Yet its clumsiness in marketing to that generation ends up poking through. It touts temporary tattoos emblazoned with the new offering's name so readers, one ad proclaims, can "let the world know how cool you are." Which prompts one reader to sneer "there are few things less cool."
This isn't about how the Chicago Tribune and Chicago Sun-Times are marketing Red Eye and Red Streak, the six-week old tabloids aimed at 18-to-34 year olds. It's what Tribune did with the launch of "Kidnews" 10 years ago, a section aimed at the pre- and early teen set, which has now shrunk to one weekly page.
The net result of the latest moves to target young readers are watched with great interest in the newspaper world. According to Newspaper Association of America figures, 36.9% of adults ages 18 to 34 read an average issue of a daily newspaper-while 57.9% of adults 55 to 64 do.
But it's not hard to find opinions that the new papers are another example of a powerful mass-media looking foolish by awkwardly attempting something off to the side of its core strengths-which the targeted consumers notice.
"It's one of those problems of not being comfortable in your own skin," said Gary Hoenig, executive editor at Walt Disney Co.'s ESPN the Magazine, who formerly edited two media magazines.
"We always said people didn't become newspaper readers until they had property and kids," said David Cole, editor-publisher of newspaper trade newsletter The Cole Papers.
This is a problem for newspapers in an age when the bona fides of adulthood are postponed as long as possible, particularly for hip and mobile urbanites. No one knows how to combat this yet. Early indicators in Chicago remain uncertain.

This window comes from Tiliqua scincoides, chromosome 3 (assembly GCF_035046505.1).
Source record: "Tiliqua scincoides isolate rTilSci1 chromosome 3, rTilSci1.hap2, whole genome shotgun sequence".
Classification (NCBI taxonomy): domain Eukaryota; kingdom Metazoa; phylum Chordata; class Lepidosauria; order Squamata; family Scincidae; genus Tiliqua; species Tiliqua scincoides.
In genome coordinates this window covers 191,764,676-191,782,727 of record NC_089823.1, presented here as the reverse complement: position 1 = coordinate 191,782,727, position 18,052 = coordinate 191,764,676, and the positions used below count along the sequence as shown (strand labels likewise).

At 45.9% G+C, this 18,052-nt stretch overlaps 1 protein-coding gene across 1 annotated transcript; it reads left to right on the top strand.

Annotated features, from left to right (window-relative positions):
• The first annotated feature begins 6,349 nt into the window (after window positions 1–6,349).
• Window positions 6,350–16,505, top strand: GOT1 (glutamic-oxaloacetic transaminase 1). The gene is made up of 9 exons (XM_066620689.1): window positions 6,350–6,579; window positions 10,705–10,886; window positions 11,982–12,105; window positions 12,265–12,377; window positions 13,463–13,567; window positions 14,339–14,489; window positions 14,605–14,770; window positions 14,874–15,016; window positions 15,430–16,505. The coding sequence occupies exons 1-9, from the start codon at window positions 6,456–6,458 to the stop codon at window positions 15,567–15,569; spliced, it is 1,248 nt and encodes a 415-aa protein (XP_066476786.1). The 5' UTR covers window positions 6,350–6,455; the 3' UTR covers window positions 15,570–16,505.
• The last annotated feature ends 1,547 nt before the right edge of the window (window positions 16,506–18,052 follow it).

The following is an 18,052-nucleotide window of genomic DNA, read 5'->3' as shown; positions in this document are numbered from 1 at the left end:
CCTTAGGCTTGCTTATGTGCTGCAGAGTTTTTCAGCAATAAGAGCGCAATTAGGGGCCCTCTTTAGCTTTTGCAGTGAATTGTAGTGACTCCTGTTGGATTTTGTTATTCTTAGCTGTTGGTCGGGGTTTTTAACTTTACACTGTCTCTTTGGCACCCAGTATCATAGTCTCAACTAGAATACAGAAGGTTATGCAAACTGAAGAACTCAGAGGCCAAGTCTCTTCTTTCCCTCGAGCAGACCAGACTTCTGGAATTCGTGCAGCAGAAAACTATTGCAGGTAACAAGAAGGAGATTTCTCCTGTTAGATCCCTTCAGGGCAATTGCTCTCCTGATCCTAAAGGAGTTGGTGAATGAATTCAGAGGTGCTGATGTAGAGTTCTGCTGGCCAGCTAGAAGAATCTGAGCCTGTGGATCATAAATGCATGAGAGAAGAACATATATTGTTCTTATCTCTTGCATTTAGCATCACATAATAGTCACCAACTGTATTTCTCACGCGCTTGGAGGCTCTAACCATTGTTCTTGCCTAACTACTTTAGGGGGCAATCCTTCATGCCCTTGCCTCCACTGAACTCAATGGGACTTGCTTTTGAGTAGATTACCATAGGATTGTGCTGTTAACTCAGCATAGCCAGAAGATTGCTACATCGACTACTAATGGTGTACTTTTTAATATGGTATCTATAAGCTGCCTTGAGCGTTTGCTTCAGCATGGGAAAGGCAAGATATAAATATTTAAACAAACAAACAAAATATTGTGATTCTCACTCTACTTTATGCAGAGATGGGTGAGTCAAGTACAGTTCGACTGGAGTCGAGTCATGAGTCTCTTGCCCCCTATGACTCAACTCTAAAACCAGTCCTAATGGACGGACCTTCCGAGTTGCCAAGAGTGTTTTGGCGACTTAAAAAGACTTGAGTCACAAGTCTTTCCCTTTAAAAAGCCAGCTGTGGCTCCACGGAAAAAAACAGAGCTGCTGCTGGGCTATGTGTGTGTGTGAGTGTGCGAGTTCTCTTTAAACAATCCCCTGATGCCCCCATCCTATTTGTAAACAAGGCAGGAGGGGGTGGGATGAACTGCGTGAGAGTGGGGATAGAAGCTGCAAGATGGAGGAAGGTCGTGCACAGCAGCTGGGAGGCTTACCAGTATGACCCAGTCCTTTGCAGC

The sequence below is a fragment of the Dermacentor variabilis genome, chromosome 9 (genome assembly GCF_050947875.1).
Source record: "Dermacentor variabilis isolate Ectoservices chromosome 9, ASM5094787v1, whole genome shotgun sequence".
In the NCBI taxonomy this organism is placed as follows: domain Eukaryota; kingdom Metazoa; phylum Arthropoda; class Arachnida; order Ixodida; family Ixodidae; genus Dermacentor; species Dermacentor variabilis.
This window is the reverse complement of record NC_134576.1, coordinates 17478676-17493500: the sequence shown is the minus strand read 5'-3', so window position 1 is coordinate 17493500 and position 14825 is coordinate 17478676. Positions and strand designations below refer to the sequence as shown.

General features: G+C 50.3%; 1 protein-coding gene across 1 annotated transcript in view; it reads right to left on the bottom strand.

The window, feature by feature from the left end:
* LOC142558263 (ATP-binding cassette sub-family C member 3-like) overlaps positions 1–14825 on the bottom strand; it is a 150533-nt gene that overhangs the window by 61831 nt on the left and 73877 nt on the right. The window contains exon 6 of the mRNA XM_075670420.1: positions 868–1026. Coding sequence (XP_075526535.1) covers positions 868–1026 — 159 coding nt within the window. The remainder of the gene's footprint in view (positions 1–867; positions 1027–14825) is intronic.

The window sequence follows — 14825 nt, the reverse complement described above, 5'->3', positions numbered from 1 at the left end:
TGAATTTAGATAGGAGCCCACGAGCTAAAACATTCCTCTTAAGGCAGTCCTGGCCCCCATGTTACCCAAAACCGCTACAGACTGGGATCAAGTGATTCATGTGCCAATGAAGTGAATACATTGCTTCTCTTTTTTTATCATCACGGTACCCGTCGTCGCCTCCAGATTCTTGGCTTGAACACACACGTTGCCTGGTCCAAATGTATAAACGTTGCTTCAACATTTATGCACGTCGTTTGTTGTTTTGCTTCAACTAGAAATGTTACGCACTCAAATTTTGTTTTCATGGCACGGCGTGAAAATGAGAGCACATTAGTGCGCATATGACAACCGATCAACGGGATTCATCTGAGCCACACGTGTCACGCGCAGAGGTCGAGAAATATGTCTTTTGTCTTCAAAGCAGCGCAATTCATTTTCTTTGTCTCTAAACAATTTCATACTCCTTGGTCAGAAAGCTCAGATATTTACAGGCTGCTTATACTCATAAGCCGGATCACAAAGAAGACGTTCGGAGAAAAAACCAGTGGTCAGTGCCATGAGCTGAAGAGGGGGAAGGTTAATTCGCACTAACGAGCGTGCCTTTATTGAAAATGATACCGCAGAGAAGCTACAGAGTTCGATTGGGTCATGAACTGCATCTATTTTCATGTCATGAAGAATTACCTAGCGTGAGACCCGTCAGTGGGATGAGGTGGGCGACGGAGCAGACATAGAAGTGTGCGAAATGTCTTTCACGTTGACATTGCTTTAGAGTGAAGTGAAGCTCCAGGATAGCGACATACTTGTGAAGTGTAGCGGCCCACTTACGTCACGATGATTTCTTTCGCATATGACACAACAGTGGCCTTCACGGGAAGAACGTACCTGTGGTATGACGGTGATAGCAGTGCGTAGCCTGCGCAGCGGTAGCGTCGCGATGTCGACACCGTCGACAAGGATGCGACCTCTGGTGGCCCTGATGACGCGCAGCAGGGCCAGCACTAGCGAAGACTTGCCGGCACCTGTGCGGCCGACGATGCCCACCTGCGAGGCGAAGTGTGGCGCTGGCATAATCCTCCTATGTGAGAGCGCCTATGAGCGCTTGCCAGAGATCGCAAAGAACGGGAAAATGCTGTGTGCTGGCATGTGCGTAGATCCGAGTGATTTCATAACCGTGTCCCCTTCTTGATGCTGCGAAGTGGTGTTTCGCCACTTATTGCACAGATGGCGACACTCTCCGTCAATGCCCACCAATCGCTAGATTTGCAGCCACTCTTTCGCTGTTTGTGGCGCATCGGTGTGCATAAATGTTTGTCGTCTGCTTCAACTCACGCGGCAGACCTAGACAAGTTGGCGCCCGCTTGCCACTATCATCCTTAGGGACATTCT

Though technically selling for a quarter, Chicagoans largely consider the new papers free, owing to heavy promotional giveaways. An executive at one of them admits that the transition to paid is moving slower than expected.
"I'd hoped by the beginning of this month we would have gotten over this period" of massive giveaways, said John Cruickshank, VP-editorial for the Sun-Times. "We'd like to train [readers] to get them for a quarter." (Unsurprisingly, in the two-daily market, Mr. Cruickshank blames the Tribune's freebies-and what Red Eye General Manager John O'Loughlin says is a print run of 150,000, which roughly triples Red Streak-for this.) Mr. O'Loughlin said sales at retail outlets were going "fairly well," but said no firm data were yet available.
Karen Jacobs, senior VP-director of print at Publicis Groupe's Starcom, suggested a wait-and-see attitude, calling the papers "laudable and intriguing." She hasn't bought ads in them but stressed her clients aren't suitable.
Both places have already tinkered with the product-in Red Streak's case, adding "more text," said the Sun-Times' Mr. Cruickshank; in Red Eye's adding local news and a crossword puzzle. "It's a work in progress," Mr. O'Loughlin said. "In the early going we were a little light," said Mr. Cruickshank. "We weren't taking the reader seriously enough."
Readers have noticed. "I don't see the point, and I don't know anyone who's going for it," said Brian Case, a 25-year-old Chicagoan, of the Red papers. His buddy Rob Lowe, 27, has only read Red Streak-which featured his band on the front page-but is even more dismissive. "It's so vapid, it's not even something I consider offensive. "
Mr. Cruickshank shrugged off the criticism. Red Streak, he said, is "like the Marines, for the few and the brave and all that."
Of course, the criticism of Red Eye and Red Streak-like almost all newspapers' attempts to move beyond their mass-market niche-is that they're not brave enough.